UVF gunmen were working for Special Branch
UVF gunmen were working for Special Branch

Members of the unionist paramilitary UVF who shot double-agent Mark Haddock last week may themselves have been working for the murderous Special Branch division of the PSNI police, according to reports.

The 36-year-old former UVF leader is still fighting for life in Belfast’s Royal Victoria Hospital after being shot six times in the body in Newtownabbey on the outskirts of north Belfast.

Despite serious injuries he stumbled to a nearby house where he asked for an ambulance to be called.

The top Special Branch informer, who has been linked to over 20 killings, had been lured to a meeting with his former associates.

At least one of the gunmen is himself believed to be a ‘tout’, working to a sinister agenda set by the Special Branch.

A series of informers with key knowledge of collusion and state killings in the North of Ireland have died in controversial circumtances in recent years. If he lives, Haddock will be the first to survive such an attack.

Haddock had been living under a UVF death threat from November 2005 when it was declared that he had been an informer for 16 years.

He was the UVF leader in Mount Vernon in north Belfast. Up to a dozen murders by the unit between 1993 and 2000 are currently the focus of a major Police Ombudsman investigation into allegations of RUC collusion. It is understood to be one of the most serious cases of collusion ever uncovered during the conflict.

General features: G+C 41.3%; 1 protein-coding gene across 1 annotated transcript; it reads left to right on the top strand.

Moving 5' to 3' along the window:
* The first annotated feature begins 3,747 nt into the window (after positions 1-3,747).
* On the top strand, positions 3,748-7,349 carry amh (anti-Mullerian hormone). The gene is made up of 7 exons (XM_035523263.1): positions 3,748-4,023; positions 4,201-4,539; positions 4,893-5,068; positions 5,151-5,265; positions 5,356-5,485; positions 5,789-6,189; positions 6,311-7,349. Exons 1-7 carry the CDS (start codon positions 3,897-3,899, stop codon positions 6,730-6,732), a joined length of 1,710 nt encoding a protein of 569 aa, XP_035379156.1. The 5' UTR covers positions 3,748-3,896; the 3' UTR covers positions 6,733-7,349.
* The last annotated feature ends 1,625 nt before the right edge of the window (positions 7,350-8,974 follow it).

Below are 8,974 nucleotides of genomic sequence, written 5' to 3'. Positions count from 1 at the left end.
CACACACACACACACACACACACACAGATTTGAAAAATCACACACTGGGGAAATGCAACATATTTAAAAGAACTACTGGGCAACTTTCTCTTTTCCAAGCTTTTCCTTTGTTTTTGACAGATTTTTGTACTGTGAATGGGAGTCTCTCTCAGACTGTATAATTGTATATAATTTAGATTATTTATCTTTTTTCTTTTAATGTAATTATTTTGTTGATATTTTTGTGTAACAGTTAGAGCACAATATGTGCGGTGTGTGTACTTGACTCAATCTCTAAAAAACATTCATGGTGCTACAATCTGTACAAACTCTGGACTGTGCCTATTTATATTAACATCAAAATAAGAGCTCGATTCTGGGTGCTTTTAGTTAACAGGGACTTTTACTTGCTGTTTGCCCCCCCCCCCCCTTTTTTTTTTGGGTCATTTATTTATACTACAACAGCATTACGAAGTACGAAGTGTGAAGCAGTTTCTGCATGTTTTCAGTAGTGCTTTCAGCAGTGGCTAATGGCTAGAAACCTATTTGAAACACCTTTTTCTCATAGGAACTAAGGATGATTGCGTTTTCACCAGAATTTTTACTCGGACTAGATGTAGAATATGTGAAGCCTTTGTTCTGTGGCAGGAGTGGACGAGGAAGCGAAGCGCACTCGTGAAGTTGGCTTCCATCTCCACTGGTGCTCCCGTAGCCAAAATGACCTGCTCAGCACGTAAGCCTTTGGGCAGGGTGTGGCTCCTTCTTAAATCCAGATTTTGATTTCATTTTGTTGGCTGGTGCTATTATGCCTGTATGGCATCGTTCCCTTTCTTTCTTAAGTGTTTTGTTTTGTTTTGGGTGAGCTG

Gareth McCord, whose brother Raymond was murdered by Haddock’s UVF unit in August 1997, said he had no doubt Haddock had been shot by his former associates.

“He had no friends in the UVF once he was exposed as an informer,” he said.

“If he dies he will take the secrets of his Special Branch involvement to the grave.

“We would have preferred to have seen him convicted in a court of law and sent to jail for life. Now it may never be known how many innocent people were allowed to die at his hands.”

Former RUC detective Johnston Brown, who first recruited Haddock as a police agent when he was a teenager, said he had no doubt that the loyalist would have known the gunmen.

“It is inconceivable that this man would have gone to a meeting with someone he did not know and trust,” he said.

“Haddock knew the risks. He had done exactly the same to one of his associates [Thomas Sheppard].

“They lured him to a bar and then Haddock and an accomplice walked in and shot him dead. He boasted about it later.”

However, Mr Brown said that corrupt elements within Special Branch would be the biggest beneficiaries if Haddock died.

“They wanted Haddock out of the way.

“He had become too much of an embarrassment and was drawing too much attention on to the activities of his handlers.

“This type of shooting, getting rid of an informer, is often described as using a rat to kill a rat.

“You may not even know who is actually going to kill him but you don’t go out of your way to stop it happening. That way the problem is dealt with without them having to get their hands dirty.

“Look at all the guys who have been exposed as informers and have ended up dead in recent years - Brian Nelson, Billy Stobie, Jim Craig, Denis Donaldson - and now Haddock is fighting for his life.”

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© 2006 Irish Republican News